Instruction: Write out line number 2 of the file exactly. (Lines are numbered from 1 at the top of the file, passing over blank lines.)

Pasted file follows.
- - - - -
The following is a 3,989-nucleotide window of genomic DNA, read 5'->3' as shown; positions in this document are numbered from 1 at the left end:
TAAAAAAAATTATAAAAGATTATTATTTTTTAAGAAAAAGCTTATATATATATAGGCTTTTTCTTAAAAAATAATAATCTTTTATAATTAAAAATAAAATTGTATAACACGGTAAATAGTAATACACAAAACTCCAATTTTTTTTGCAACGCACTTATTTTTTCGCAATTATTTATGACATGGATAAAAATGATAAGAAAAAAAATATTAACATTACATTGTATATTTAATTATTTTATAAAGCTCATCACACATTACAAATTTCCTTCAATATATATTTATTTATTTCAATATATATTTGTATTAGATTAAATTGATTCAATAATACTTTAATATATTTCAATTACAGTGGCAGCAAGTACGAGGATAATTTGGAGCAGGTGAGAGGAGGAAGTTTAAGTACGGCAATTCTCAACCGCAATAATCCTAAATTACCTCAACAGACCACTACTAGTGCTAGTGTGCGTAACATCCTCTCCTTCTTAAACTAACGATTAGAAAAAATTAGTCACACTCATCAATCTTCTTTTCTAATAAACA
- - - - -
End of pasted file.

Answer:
TAAAAAAAATTATAAAAGATTATTATTTTTTAAGAAAAAGCTTATATATATATAGGCTTTTTCTTAAAAAATAATAATCTTTTATAATTAAAAATAAAATTGTATAACACGGTAAATAGTAATACACAAAACTCCAATTTTTTTTGCAACGCACTTATTTTTTCGCAATTATTTATGACATGGATAAAAATGATAAGAAAAAAAATATTAACATTACATTGTATATTTAATTATTTTATAAAGCTCATCACACATTACAAATTTCCTTCAATATATATTTATTTATTTCAATATATATTTGTATTAGATTAAATTGATTCAATAATACTTTAATATATTTCAATTACAGTGGCAGCAAGTACGAGGATAATTTGGAGCAGGTGAGAGGAGGAAGTTTAAGTACGGCAATTCTCAACCGCAATAATCCTAAATTACCTCAACAGACCACTACTAGTGCTAGTGTGCGTAACATCCTCTCCTTCTTAAACTAACGATTAGAAAAAATTAGTCACACTCATCAATCTTCTTTTCTAATAAACA